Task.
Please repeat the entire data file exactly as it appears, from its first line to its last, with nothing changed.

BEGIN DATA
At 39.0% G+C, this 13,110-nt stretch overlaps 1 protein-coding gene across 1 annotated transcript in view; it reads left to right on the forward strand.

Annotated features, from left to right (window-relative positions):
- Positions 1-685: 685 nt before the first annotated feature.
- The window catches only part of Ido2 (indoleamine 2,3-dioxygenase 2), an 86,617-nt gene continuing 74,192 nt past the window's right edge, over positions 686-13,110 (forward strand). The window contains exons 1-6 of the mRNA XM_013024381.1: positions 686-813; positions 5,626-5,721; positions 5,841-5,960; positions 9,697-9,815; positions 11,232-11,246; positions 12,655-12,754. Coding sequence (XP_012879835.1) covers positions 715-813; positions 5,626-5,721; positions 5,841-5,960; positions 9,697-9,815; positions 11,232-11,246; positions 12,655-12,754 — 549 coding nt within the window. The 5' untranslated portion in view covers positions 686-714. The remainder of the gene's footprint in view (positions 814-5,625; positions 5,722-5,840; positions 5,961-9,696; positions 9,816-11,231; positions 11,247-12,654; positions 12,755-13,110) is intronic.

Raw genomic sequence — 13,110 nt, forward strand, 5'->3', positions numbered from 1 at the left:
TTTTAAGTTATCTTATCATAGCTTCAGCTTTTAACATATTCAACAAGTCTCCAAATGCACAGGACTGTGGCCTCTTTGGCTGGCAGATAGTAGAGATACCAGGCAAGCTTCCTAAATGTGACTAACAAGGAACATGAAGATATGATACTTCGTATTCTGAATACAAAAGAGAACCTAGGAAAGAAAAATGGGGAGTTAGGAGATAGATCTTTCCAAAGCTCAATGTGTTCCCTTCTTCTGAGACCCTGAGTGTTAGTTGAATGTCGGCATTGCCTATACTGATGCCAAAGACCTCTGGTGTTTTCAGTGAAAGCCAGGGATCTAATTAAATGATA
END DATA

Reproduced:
At 39.0% G+C, this 13,110-nt stretch overlaps 1 protein-coding gene across 1 annotated transcript in view; it reads left to right on the forward strand.

Annotated features, from left to right (window-relative positions):
- Positions 1-685: 685 nt before the first annotated feature.
- The window catches only part of Ido2 (indoleamine 2,3-dioxygenase 2), an 86,617-nt gene continuing 74,192 nt past the window's right edge, over positions 686-13,110 (forward strand). The window contains exons 1-6 of the mRNA XM_013024381.1: positions 686-813; positions 5,626-5,721; positions 5,841-5,960; positions 9,697-9,815; positions 11,232-11,246; positions 12,655-12,754. Coding sequence (XP_012879835.1) covers positions 715-813; positions 5,626-5,721; positions 5,841-5,960; positions 9,697-9,815; positions 11,232-11,246; positions 12,655-12,754 — 549 coding nt within the window. The 5' untranslated portion in view covers positions 686-714. The remainder of the gene's footprint in view (positions 814-5,625; positions 5,722-5,840; positions 5,961-9,696; positions 9,816-11,231; positions 11,247-12,654; positions 12,755-13,110) is intronic.

Raw genomic sequence — 13,110 nt, forward strand, 5'->3', positions numbered from 1 at the left:
TTTTAAGTTATCTTATCATAGCTTCAGCTTTTAACATATTCAACAAGTCTCCAAATGCACAGGACTGTGGCCTCTTTGGCTGGCAGATAGTAGAGATACCAGGCAAGCTTCCTAAATGTGACTAACAAGGAACATGAAGATATGATACTTCGTATTCTGAATACAAAAGAGAACCTAGGAAAGAAAAATGGGGAGTTAGGAGATAGATCTTTCCAAAGCTCAATGTGTTCCCTTCTTCTGAGACCCTGAGTGTTAGTTGAATGTCGGCATTGCCTATACTGATGCCAAAGACCTCTGGTGTTTTCAGTGAAAGCCAGGGATCTAATTAAATGATA